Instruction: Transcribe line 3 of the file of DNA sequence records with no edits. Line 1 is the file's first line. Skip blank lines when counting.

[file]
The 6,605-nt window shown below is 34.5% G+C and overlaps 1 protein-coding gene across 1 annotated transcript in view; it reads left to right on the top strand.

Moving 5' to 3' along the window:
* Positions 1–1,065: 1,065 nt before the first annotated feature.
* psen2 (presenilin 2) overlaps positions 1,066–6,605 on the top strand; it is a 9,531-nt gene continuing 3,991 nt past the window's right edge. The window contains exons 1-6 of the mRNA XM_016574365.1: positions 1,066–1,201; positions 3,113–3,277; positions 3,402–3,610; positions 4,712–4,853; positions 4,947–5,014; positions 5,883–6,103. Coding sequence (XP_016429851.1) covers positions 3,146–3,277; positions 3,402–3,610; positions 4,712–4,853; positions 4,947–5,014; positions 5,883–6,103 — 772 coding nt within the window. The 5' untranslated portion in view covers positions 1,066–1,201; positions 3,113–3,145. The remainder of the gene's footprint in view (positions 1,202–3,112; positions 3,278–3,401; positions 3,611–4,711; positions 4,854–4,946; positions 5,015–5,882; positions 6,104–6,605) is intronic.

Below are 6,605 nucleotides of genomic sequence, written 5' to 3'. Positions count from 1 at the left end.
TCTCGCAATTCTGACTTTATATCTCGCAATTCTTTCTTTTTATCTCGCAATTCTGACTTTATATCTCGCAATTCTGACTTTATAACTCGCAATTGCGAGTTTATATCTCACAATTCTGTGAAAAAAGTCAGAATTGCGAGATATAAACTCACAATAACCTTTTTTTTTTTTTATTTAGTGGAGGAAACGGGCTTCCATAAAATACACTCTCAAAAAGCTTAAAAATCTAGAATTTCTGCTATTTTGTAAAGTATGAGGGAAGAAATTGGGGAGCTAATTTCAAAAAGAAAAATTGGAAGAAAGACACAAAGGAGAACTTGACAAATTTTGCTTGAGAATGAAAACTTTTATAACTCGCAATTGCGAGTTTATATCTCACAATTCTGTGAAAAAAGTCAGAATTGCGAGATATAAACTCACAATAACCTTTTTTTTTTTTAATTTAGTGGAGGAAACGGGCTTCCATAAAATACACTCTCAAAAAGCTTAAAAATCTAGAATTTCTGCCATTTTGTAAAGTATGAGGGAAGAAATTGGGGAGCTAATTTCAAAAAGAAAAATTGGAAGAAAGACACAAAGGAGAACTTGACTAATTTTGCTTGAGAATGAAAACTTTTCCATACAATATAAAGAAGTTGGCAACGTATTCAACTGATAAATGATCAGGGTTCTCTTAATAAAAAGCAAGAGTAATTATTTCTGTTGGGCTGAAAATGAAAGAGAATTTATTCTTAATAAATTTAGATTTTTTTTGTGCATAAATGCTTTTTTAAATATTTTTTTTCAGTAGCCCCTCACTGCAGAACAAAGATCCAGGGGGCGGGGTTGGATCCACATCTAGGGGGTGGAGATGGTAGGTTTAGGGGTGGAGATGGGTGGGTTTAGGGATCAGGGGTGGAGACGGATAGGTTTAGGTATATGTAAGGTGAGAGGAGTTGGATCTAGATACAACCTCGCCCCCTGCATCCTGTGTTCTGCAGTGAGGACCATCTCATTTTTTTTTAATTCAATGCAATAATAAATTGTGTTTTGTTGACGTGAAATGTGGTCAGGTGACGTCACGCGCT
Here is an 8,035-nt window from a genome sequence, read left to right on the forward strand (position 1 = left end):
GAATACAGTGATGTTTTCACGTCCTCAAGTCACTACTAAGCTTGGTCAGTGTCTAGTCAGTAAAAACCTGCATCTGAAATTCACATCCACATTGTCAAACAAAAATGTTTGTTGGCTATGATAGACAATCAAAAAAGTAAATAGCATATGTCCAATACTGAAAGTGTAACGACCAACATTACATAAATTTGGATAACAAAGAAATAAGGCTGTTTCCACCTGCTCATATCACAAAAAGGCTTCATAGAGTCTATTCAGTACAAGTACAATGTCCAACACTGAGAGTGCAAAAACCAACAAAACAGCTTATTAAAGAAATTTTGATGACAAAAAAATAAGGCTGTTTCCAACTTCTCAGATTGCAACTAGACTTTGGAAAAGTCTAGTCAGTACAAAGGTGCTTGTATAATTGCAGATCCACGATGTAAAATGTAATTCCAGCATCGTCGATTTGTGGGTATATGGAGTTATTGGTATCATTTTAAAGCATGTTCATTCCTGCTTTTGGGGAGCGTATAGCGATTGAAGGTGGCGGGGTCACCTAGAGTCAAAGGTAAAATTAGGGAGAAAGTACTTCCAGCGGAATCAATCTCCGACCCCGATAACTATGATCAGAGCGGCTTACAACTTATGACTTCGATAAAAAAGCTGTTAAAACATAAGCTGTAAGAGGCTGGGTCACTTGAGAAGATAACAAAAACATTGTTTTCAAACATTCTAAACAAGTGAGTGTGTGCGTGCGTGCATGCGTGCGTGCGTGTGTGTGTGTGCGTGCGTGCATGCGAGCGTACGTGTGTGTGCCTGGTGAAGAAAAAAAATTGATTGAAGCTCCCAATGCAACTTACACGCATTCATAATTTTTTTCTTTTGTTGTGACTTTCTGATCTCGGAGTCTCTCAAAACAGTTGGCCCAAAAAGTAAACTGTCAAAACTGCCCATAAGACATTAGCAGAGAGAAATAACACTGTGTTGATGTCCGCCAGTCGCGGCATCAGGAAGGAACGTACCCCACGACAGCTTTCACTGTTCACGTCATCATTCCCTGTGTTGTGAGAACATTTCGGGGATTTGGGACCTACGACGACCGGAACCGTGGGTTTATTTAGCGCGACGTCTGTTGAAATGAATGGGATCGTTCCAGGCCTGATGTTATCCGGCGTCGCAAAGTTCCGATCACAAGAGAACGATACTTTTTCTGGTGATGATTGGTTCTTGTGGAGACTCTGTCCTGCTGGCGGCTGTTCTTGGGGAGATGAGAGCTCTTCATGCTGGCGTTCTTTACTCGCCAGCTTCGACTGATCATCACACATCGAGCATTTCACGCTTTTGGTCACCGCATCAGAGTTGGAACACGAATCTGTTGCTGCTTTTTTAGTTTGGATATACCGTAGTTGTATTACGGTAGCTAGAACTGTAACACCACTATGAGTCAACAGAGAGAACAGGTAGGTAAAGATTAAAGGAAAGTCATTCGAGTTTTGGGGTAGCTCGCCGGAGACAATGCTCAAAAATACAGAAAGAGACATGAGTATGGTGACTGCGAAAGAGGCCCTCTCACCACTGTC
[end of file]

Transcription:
* Positions 1–1,065: 1,065 nt before the first annotated feature.